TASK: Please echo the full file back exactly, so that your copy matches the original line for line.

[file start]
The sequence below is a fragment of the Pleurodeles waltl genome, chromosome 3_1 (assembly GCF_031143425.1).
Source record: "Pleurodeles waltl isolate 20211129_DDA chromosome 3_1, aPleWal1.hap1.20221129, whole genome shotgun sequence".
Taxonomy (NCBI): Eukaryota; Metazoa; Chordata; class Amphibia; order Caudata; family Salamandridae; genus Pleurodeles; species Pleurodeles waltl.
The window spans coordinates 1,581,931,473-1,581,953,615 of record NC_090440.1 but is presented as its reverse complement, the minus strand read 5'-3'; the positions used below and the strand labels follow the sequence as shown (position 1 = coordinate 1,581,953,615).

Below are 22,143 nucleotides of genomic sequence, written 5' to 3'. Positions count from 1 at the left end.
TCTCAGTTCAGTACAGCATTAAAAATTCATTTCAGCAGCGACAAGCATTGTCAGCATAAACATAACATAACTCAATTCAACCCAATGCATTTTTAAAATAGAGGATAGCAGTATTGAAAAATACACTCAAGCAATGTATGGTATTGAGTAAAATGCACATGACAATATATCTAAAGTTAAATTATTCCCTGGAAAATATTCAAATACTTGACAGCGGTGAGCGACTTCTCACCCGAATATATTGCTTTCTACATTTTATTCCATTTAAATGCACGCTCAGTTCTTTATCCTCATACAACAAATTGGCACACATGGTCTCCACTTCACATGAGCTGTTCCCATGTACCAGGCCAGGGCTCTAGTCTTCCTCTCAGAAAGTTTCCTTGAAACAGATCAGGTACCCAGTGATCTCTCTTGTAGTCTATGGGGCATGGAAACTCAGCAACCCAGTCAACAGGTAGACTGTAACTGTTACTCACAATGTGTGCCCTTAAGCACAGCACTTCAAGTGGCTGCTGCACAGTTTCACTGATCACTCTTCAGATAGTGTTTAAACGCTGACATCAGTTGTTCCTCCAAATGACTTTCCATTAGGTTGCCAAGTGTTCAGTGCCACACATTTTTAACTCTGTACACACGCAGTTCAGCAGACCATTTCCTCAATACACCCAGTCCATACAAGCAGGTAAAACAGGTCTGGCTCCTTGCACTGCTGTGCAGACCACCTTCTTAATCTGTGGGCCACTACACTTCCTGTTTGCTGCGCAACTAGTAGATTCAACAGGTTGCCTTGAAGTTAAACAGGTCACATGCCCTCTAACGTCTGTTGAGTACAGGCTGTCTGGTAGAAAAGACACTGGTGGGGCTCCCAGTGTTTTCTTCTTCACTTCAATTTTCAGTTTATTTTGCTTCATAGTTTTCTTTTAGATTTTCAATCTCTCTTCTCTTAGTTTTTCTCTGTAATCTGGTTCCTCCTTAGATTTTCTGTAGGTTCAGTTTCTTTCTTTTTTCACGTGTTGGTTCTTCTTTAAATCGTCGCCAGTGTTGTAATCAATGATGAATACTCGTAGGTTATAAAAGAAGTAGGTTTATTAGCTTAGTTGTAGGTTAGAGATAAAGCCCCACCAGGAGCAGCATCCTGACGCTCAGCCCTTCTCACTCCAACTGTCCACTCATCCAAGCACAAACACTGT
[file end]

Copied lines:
The sequence below is a fragment of the Pleurodeles waltl genome, chromosome 3_1 (assembly GCF_031143425.1).
Source record: "Pleurodeles waltl isolate 20211129_DDA chromosome 3_1, aPleWal1.hap1.20221129, whole genome shotgun sequence".
Taxonomy (NCBI): Eukaryota; Metazoa; Chordata; class Amphibia; order Caudata; family Salamandridae; genus Pleurodeles; species Pleurodeles waltl.
The window spans coordinates 1,581,931,473-1,581,953,615 of record NC_090440.1 but is presented as its reverse complement, the minus strand read 5'-3'; the positions used below and the strand labels follow the sequence as shown (position 1 = coordinate 1,581,953,615).

Below are 22,143 nucleotides of genomic sequence, written 5' to 3'. Positions count from 1 at the left end.
TCTCAGTTCAGTACAGCATTAAAAATTCATTTCAGCAGCGACAAGCATTGTCAGCATAAACATAACATAACTCAATTCAACCCAATGCATTTTTAAAATAGAGGATAGCAGTATTGAAAAATACACTCAAGCAATGTATGGTATTGAGTAAAATGCACATGACAATATATCTAAAGTTAAATTATTCCCTGGAAAATATTCAAATACTTGACAGCGGTGAGCGACTTCTCACCCGAATATATTGCTTTCTACATTTTATTCCATTTAAATGCACGCTCAGTTCTTTATCCTCATACAACAAATTGGCACACATGGTCTCCACTTCACATGAGCTGTTCCCATGTACCAGGCCAGGGCTCTAGTCTTCCTCTCAGAAAGTTTCCTTGAAACAGATCAGGTACCCAGTGATCTCTCTTGTAGTCTATGGGGCATGGAAACTCAGCAACCCAGTCAACAGGTAGACTGTAACTGTTACTCACAATGTGTGCCCTTAAGCACAGCACTTCAAGTGGCTGCTGCACAGTTTCACTGATCACTCTTCAGATAGTGTTTAAACGCTGACATCAGTTGTTCCTCCAAATGACTTTCCATTAGGTTGCCAAGTGTTCAGTGCCACACATTTTTAACTCTGTACACACGCAGTTCAGCAGACCATTTCCTCAATACACCCAGTCCATACAAGCAGGTAAAACAGGTCTGGCTCCTTGCACTGCTGTGCAGACCACCTTCTTAATCTGTGGGCCACTACACTTCCTGTTTGCTGCGCAACTAGTAGATTCAACAGGTTGCCTTGAAGTTAAACAGGTCACATGCCCTCTAACGTCTGTTGAGTACAGGCTGTCTGGTAGAAAAGACACTGGTGGGGCTCCCAGTGTTTTCTTCTTCACTTCAATTTTCAGTTTATTTTGCTTCATAGTTTTCTTTTAGATTTTCAATCTCTCTTCTCTTAGTTTTTCTCTGTAATCTGGTTCCTCCTTAGATTTTCTGTAGGTTCAGTTTCTTTCTTTTTTCACGTGTTGGTTCTTCTTTAAATCGTCGCCAGTGTTGTAATCAATGATGAATACTCGTAGGTTATAAAAGAAGTAGGTTTATTAGCTTAGTTGTAGGTTAGAGATAAAGCCCCACCAGGAGCAGCATCCTGACGCTCAGCCCTTCTCACTCCAACTGTCCACTCATCCAAGCACAAACACTGT